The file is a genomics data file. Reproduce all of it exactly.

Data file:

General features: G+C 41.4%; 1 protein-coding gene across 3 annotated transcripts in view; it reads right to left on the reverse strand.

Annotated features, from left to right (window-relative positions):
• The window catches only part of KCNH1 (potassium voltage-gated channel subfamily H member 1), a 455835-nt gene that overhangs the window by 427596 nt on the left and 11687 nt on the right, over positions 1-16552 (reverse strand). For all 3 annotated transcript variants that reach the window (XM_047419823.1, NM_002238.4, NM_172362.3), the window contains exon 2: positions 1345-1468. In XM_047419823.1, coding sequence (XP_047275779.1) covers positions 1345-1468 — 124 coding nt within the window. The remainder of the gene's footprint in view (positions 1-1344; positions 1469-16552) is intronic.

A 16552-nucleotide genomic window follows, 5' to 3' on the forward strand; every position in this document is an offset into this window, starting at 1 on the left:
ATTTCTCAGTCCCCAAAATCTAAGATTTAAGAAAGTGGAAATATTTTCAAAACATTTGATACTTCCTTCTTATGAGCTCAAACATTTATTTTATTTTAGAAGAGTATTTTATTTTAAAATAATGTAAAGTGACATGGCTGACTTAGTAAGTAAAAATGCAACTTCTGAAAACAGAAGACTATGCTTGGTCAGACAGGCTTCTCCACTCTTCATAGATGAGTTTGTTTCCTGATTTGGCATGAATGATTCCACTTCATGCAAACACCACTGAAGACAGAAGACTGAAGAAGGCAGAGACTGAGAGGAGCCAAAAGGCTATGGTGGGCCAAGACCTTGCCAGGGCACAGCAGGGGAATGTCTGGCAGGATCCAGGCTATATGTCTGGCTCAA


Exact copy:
General features: G+C 41.4%; 1 protein-coding gene across 3 annotated transcripts in view; it reads right to left on the reverse strand.

Annotated features, from left to right (window-relative positions):
• The window catches only part of KCNH1 (potassium voltage-gated channel subfamily H member 1), a 455835-nt gene that overhangs the window by 427596 nt on the left and 11687 nt on the right, over positions 1-16552 (reverse strand). For all 3 annotated transcript variants that reach the window (XM_047419823.1, NM_002238.4, NM_172362.3), the window contains exon 2: positions 1345-1468. In XM_047419823.1, coding sequence (XP_047275779.1) covers positions 1345-1468 — 124 coding nt within the window. The remainder of the gene's footprint in view (positions 1-1344; positions 1469-16552) is intronic.

A 16552-nucleotide genomic window follows, 5' to 3' on the forward strand; every position in this document is an offset into this window, starting at 1 on the left:
ATTTCTCAGTCCCCAAAATCTAAGATTTAAGAAAGTGGAAATATTTTCAAAACATTTGATACTTCCTTCTTATGAGCTCAAACATTTATTTTATTTTAGAAGAGTATTTTATTTTAAAATAATGTAAAGTGACATGGCTGACTTAGTAAGTAAAAATGCAACTTCTGAAAACAGAAGACTATGCTTGGTCAGACAGGCTTCTCCACTCTTCATAGATGAGTTTGTTTCCTGATTTGGCATGAATGATTCCACTTCATGCAAACACCACTGAAGACAGAAGACTGAAGAAGGCAGAGACTGAGAGGAGCCAAAAGGCTATGGTGGGCCAAGACCTTGCCAGGGCACAGCAGGGGAATGTCTGGCAGGATCCAGGCTATATGTCTGGCTCAA